IN INDIA, AWARENESS about mental health is poor. Social stigma surrounds those who have braved disorders of the mind. Madness is also often considered a supernatural affliction and in many cases, people often rope in faith healers to get their dear ones cured. Psychiatrists or counsellors come into the picture only after everything else fails. At the end, patients are often brought to the doors of a mental healthcare institution and left there to fend for themselves.
During his visit to the Bareilly mental hospital in Uttar Pradesh, Bansal saw healthy people living with patients suffering from acute forms of mental illness in the same ward. With disorders that can make a comeback anytime because of psychological triggers, keeping cured and mentally ill patients in the same ward raises the risk of a relapse. It places them in a vicious circle of psychological instability where there is little hope for recovery.
Sitting in his spacious office in IHBAS, Dr Nimesh G. Desai, director of the hospital, who has been at the forefront of the setting up of Delhi’s first government-run model halfway home, says that the idea was to set an example. Following a tussle between the health and the social welfare departments as to who should be responsible for managing halfway homes, it was decided that IHBAS would set up a model facility for the social welfare department to follow. “When we started out, we were only experienced in providing hospital-like care. But this was different. This facility had to look and feel like a home. We had a number of patients who had been living in the hospital for several decades and who could not be sent back to their families. So we thought, let’s start with them,” he explains.
Soon afterwards, an unoccupied hostel was located on the campus and renovated into a model halfway/long-stay home. The task of managing the home fell into the lap of Himanshu Singh, who was already working in the Department of Psychiatric Social Work at IHBAS. He had to first convince the patients to relocate, which wasn’t easy. For the long-stay patients, the open ward at IHBAS had become their home. To convince them, they were asked to take a tour of the halfway home and a grih pravesh (pooja performed before entering a new home) was held. “It was then that they could feel like this was meant to be a home. Forty-one people consented to move to the new facility in March and only a few stayed back at the ward,” says Singh with a wide smile.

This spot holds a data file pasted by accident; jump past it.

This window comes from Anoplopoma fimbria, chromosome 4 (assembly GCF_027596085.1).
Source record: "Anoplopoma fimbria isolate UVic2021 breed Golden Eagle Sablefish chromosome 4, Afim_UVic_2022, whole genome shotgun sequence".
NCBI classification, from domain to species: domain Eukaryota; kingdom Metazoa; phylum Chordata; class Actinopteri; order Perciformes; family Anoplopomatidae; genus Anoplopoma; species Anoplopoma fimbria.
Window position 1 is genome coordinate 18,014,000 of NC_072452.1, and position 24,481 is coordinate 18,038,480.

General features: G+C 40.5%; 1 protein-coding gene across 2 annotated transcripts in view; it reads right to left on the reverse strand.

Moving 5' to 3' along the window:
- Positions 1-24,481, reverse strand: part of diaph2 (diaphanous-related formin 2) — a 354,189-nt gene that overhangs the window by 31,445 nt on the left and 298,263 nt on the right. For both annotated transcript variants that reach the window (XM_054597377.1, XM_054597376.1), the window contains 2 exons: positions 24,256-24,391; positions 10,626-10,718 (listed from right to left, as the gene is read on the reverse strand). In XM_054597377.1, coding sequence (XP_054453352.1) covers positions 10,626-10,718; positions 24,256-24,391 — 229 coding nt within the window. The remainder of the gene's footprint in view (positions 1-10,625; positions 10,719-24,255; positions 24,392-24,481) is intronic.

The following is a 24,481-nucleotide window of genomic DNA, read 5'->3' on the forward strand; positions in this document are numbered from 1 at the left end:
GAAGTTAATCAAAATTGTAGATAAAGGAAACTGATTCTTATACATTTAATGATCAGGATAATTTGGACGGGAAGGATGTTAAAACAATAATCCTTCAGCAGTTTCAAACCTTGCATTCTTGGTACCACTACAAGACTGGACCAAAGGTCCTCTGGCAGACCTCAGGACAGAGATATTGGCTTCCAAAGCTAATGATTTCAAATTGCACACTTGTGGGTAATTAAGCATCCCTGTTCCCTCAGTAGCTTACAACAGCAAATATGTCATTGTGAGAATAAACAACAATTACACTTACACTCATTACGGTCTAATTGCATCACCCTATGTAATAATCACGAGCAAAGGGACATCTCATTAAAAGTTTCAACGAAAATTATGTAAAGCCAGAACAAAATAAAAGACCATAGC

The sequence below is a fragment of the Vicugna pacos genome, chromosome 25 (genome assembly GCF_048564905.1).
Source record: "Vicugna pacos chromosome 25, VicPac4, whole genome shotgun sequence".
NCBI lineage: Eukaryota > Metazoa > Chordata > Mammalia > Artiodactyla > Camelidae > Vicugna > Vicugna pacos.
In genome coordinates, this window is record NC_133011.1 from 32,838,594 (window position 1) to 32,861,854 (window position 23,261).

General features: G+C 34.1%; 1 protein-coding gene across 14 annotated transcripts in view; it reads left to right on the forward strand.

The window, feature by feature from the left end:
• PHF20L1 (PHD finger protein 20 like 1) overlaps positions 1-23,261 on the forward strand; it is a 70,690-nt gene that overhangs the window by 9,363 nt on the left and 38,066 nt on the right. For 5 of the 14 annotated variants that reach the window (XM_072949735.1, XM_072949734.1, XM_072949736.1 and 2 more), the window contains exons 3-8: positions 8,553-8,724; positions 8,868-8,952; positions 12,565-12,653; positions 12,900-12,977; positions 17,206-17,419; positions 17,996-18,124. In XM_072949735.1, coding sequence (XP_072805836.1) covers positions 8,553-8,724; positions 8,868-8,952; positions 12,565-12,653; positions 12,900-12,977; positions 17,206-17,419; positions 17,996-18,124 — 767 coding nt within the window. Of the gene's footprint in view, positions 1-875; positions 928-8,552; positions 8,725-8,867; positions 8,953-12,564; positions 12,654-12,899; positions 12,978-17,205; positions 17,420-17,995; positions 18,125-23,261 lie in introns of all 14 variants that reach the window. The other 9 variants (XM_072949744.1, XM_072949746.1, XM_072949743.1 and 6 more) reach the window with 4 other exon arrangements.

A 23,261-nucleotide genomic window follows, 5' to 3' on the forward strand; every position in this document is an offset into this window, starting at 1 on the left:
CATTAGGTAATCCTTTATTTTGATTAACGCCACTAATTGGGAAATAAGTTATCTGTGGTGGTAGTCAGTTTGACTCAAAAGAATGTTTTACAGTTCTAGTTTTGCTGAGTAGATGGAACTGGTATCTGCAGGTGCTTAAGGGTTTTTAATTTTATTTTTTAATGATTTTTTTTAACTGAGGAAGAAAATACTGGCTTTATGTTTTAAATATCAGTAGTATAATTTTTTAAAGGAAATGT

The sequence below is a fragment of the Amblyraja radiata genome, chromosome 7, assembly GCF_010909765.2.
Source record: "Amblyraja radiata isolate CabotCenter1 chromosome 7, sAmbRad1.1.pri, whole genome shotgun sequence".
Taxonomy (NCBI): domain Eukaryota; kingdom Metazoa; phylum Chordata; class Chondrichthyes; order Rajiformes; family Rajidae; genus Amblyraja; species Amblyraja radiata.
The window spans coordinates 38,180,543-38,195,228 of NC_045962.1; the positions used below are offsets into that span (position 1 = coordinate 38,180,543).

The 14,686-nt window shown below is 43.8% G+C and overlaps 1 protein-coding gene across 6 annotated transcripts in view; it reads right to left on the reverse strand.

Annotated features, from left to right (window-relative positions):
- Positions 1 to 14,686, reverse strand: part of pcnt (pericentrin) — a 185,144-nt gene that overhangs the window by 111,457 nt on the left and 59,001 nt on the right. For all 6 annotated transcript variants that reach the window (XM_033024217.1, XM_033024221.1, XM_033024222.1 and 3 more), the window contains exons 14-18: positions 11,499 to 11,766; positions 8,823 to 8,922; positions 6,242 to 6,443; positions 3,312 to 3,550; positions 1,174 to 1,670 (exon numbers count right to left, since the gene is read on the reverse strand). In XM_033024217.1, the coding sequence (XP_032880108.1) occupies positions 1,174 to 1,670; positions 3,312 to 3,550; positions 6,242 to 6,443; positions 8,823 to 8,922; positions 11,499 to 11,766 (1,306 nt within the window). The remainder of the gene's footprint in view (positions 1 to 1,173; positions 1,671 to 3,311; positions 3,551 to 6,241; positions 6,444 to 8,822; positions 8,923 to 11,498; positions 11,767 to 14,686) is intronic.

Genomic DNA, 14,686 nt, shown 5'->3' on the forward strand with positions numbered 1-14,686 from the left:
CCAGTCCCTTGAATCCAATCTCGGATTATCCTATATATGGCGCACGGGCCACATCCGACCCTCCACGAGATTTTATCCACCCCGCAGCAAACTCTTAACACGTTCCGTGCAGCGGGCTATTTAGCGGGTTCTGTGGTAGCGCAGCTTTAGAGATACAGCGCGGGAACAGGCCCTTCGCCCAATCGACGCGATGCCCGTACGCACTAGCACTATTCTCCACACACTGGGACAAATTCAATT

As a relic of the inhuman treatment these patients once received, he has preserved the ruins of an old ward on the IHBAS campus where patients were chained and kept in isolation. Now overgrown with moss and wild plants, the decrepit structure looks more like a jail than a hospital
The home, named Saksham, aims at enabling people who have battled mental illnesses to live a normal life outside of the hospital ward. There are two separate wings for men and women. Each wing has a sunny courtyard with rooms on the periphery with one or two beds each. At Saksham, patients wear the clothes they please. Some are particularly well-dressed, like Geeta*. She is an old lady with hair that has started turning silver at the roots. The home staff said that her husband had died, but she does not remember his death. So she wears a thick line of vermilion in her hair and tucks a flower into her plait every day.
The changes that have come with shifting to this new facility seem to have made everyone happier. A former English teacher at Kendriya Vidyalaya, Kanchan*, who is battling Parkinson’s disease and is now housed at Saksham, says, “It is better. We are happier over here because it is quieter. We have separate rooms and there aren’t so many people as in the ward.” Neelam* does not remember anything about her home except that it is in the state of Uttarakhand. She has been at the hospital since she was five, and has been living at the hospital for the last two-three decades at least. Her family could never be traced. Singh says that Neelam wants to learn how to make chapattis and efforts are on to find a way to get it done. Then there’s Ramlal, who is the oldest resident in the facility. He feels a compulsion to wear his slippers to bed and doesn’t let anyone take theirs off as well.